- An Ann Arbor couple is waiting to install solar panels on their property as local officials determine rules for front yard ground-mounted installations.
- Traverse City commissioners approved a deal for a solar garden.
- Consumers Energy broke grounds on a wind park in Tuscola County.
- US Rep. Debbie Dingell is pushing an autonomous vehicle regulation bill in Congress.
News from Washington:
- The House voted to give more authority to the FERC and other agencies regarding the federal permitting process for oil and natural gas pipelines.
- The House passed a separate measure that establishes permitting for electrical transmission and pipeline infrastructure between the United States, Canada and Mexico.
- The Senate Environment and Public Works Committee will push the vote on a bill to expand the availability of gasoline with a higher ethanol concentration until after the August recess due to disagreements.
- The Trump administration released its government-wide regulatory agenda, which outlines the withdrawal and reconsideration of hundreds of Obama-era environmental actions.
- Senate Energy and Natural Resources Committee Chairwoman Lisa Murkowski said she would spend the month of August pushing the nearly 40 Energy and Interior Departments nominees through committee.
- Ahead of a highly anticipated grid study, Energy Secretary Rick Perry is grappling with debates inside his department about whether wind and solar threaten reliability. Perry said he has not seen any version of the energy grid study he ordered.
National Grid & Efficiency News:
- Clean energy groups are divided over the need for a proposed 125-mile, $500 million transmission line that would go through southwest Wisconsin.
- The lead author and independent consultant on the highly anticipated DOE grid study that concluded that renewables help, rather than hurt, grid reliability says the report has not been influenced politically.
- Hawaii regulators approved a utility’s plan to reach the state’s 100% renewable energy mandate five years ahead of schedule.
- A startup led by researchers in Illinois and Michigan has created a hardware device that allows utilities to better manage the electricity distribution grid.
National Solar News:
- A new coalition is vowing to fight proposed tariffs on imported solar panels after bankrupt solar manufacturer Suniva asked the Trump administration to start imposing penalties on imported solar technology.
- The size of a 399 MW solar project in California will be cut by two-thirds after environmental groups sued over the potential impact to endangered wildlife.
- An Indiana group is helping residents install solar panels before new net metering rules take effect.
- An Illinois agency is seeking proposals for large-scale solar projects.
- A 120-acre solar farm being built by Dominion Energy will provide power to the University of Virginia, likely by late 2018.
- Utilities are still pushing for rates that discourage customer adoption of solar, according to a new report. Ratepayers are currently footing the bill for a utility trade association that has pushed for polices hostile to rooftop solar.
- A new ordinance will require new houses in South Miami to have solar panels.
- California’s new net-metering system cuts down on utility bill deductions from residential solar and reduces the value of solar during peak hours.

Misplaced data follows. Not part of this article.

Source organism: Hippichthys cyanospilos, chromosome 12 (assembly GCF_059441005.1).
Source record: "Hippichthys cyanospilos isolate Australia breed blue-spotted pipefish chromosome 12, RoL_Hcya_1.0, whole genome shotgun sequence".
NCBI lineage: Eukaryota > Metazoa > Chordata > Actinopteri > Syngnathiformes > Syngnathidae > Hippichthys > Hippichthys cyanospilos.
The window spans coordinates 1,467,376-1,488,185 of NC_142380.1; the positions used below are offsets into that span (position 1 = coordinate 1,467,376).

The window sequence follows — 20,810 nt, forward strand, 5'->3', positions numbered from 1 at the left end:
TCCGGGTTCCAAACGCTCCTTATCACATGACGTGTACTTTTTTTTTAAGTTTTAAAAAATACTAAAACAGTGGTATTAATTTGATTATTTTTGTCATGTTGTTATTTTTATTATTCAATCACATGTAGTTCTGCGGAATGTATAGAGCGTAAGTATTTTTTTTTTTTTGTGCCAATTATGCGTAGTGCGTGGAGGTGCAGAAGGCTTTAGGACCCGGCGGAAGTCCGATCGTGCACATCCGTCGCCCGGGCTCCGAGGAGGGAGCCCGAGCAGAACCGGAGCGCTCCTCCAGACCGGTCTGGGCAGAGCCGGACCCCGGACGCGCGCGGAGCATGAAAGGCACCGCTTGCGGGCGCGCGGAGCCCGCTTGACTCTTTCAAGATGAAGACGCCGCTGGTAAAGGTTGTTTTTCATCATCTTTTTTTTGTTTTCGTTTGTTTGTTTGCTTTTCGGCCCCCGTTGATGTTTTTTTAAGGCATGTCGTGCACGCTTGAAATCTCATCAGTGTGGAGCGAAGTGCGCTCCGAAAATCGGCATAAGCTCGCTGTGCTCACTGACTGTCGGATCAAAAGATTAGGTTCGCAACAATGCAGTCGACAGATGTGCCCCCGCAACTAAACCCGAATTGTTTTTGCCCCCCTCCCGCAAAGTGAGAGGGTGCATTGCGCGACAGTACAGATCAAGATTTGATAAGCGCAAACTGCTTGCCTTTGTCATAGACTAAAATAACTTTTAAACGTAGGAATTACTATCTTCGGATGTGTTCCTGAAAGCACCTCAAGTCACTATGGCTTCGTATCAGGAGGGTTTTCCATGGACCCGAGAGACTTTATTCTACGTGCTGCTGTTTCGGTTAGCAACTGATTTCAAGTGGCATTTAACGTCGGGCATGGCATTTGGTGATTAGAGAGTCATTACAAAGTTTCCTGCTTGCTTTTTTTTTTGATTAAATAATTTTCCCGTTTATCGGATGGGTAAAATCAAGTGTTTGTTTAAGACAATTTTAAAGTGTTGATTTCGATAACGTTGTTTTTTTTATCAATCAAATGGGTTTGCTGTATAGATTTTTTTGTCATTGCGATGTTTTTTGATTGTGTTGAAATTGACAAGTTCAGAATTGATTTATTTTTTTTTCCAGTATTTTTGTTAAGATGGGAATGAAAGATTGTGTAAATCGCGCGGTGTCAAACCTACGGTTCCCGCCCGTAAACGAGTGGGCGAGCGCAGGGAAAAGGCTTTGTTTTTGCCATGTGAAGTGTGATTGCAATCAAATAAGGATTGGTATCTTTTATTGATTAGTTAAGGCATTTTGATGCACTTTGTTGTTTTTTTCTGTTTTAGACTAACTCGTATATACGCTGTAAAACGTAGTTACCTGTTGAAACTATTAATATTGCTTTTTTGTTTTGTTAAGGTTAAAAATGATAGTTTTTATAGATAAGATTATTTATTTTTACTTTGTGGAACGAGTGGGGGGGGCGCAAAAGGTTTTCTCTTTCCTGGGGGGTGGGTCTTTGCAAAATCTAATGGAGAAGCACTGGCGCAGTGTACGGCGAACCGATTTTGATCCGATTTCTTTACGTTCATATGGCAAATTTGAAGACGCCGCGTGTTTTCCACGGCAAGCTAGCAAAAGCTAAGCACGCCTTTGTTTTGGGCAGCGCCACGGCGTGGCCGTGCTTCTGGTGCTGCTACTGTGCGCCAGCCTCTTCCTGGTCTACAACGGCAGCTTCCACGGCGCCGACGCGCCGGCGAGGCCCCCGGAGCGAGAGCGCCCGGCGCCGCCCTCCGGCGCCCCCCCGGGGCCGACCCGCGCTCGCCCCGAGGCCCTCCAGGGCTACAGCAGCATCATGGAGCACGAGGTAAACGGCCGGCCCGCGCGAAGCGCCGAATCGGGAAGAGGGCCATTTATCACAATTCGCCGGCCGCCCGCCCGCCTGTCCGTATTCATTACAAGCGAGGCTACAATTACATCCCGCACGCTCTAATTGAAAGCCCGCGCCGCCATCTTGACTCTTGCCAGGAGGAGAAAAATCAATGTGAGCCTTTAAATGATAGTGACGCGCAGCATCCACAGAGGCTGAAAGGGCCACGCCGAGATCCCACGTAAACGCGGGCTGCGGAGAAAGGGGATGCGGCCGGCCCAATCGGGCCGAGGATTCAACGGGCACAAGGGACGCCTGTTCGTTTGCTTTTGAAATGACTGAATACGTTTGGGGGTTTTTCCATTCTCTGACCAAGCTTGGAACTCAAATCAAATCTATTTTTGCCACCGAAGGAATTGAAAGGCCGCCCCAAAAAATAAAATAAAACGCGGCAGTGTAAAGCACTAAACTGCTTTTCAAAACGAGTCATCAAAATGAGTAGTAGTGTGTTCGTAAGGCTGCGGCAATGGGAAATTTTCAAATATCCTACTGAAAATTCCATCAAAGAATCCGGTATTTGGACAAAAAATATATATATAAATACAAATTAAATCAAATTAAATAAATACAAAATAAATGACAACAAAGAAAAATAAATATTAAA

- Construction begins on a 1 MW solar project that is set to become Maine’s largest municipally owned array.
National Wind News:
- Officials in Ocean City, Maryland, are fighting a $1.4 billion plan to build an offshore wind farm in the area, saying the planned 187 turbines will block ocean views.
- As wind energy expands in Iowa, the Center of Rural Affairs says developers should prioritize working with local communities.
- The Department of Energy will study the potential for offshore wind development in the Gulf of Mexico.
- Oregon regulators grant approval for developers to install the largest turbines ever deployed in the Pacific Northwest, which could have rotor diameters of 136 meters.
National Fossil Fuel News:
- Los Angeles County sued state regulators and a local utility for prematurely reopening the Aliso Canyon natural gas facility, where the largest methane leak in U.S. history occurred in 2015.
- North Dakota regulators will begin public hearings on a planned 180-mile oil pipeline through the state, the largest proposal since the Dakota Access Pipeline.
- The Trump administration may be underestimating the political and financial hurdles to reviving Nevada’s Yucca Mountain nuclear waste repository.
- Illinois utility representatives say their customers are being hamstrung by high electric rates because their wholesale power supplier is over-invested in coal.
National Technology & Market News:
- Advanced Energy Economy Institute has released a new report details how best to design voluntary renewable energy programs that work for corporate purchasers and non-participating ratepayers. The report was complemented by a policy brief outlining essential elements to be included in voluntary renewable energy tariffs.
- A new report from Illinois regulators says some consumers are overpaying for electricity on the open market.
- A Washington D.C. appeals court unanimously approves the $6.8 billion merger of Pepco and Chicago-based Exelon.
- Canadian energy company Hydro One Ltd., which provides transmission and distribution service in Ontario, has made a $6.7 billion Canadian (US$5.3 billion) offer for U.S. utility Avista Corp., one of the largest cross-border acquisitions in the North American utility landscape.
- The Connecticut Green Bank’s Commerical PACE program announced it has financed more than $100 million in energy projects since its inception in 2011.
- New York is wrangling with the best way to promote deployment of energy storage systems – mandates or market reforms.
National Vehicle & Mobility News:
- Long a leader in hybrid vehicles and an advocate for hydrogen fuel cells, Toyota has announced plans to sell all-electric vehicles starting in 2022. The automaker plans to use solid-state batteries instead of the lithium-ion batteries most current EVs use, a move that will reduce charging times.